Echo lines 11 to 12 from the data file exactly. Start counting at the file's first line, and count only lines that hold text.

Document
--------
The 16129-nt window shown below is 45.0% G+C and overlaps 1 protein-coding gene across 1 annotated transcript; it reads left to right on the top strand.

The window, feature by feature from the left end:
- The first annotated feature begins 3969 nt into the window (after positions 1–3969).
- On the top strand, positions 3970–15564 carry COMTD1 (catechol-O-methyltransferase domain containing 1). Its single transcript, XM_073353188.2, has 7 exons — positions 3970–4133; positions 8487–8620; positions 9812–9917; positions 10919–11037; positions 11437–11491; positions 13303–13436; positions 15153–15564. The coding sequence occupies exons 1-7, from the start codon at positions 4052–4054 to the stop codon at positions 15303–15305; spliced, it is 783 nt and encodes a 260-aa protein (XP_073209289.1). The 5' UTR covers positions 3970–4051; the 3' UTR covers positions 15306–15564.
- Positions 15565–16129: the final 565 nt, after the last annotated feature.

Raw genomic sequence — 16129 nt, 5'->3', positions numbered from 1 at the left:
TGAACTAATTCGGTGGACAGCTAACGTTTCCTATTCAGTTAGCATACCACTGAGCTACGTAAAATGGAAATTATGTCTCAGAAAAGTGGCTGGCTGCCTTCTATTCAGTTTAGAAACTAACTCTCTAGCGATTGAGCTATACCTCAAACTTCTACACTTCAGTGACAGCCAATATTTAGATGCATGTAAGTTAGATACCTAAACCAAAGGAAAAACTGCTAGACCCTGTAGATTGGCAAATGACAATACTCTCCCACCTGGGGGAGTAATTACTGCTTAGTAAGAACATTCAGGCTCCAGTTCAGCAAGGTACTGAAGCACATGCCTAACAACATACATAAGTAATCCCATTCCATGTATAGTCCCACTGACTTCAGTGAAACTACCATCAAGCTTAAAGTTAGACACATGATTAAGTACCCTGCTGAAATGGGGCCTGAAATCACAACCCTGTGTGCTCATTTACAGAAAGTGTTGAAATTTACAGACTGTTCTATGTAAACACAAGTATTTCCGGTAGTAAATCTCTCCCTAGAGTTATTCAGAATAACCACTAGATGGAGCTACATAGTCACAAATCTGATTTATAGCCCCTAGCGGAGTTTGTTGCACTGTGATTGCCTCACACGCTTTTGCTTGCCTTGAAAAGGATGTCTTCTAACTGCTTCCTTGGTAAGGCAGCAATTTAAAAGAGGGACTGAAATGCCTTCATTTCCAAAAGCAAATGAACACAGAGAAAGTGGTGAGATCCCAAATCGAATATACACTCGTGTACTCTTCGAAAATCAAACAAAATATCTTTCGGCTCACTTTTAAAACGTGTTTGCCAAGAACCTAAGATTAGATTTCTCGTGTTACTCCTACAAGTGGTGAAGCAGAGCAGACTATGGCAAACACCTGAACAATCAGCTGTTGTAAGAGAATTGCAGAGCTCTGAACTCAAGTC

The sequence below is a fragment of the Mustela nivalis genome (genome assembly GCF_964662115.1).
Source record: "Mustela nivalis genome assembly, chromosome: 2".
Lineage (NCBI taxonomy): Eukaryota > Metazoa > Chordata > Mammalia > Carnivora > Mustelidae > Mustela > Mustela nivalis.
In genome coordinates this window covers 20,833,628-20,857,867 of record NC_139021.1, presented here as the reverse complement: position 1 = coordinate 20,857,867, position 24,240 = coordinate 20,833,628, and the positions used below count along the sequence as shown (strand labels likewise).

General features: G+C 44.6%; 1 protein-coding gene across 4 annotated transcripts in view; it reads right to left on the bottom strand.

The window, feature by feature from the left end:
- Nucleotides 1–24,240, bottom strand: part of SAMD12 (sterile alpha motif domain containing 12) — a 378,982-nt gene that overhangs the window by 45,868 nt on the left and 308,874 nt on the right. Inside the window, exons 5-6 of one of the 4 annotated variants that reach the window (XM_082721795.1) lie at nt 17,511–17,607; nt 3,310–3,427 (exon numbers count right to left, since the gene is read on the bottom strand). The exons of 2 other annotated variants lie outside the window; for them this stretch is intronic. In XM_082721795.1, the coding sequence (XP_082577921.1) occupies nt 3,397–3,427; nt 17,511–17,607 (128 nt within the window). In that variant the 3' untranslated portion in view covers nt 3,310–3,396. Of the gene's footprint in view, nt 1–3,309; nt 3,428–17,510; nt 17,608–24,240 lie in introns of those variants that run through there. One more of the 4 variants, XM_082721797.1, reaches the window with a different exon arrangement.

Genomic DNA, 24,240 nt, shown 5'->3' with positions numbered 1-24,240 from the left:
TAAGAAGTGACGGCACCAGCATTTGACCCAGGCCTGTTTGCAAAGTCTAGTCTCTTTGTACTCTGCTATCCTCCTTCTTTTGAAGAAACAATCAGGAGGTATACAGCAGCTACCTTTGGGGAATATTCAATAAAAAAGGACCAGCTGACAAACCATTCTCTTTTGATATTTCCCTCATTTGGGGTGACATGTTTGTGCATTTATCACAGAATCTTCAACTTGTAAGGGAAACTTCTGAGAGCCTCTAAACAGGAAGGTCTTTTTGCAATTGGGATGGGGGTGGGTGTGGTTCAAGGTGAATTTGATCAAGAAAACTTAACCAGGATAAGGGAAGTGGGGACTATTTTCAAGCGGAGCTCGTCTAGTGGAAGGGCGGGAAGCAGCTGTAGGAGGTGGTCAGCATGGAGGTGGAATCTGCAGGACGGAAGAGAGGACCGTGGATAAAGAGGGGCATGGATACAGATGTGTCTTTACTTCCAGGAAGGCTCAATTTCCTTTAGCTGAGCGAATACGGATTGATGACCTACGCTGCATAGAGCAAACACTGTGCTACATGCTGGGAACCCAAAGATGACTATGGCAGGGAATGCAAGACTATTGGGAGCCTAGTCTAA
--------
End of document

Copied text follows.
In genome coordinates this window covers 20,833,628-20,857,867 of record NC_139021.1, presented here as the reverse complement: position 1 = coordinate 20,857,867, position 24,240 = coordinate 20,833,628, and the positions used below count along the sequence as shown (strand labels likewise).

General features: G+C 44.6%; 1 protein-coding gene across 4 annotated transcripts in view; it reads right to left on the bottom strand.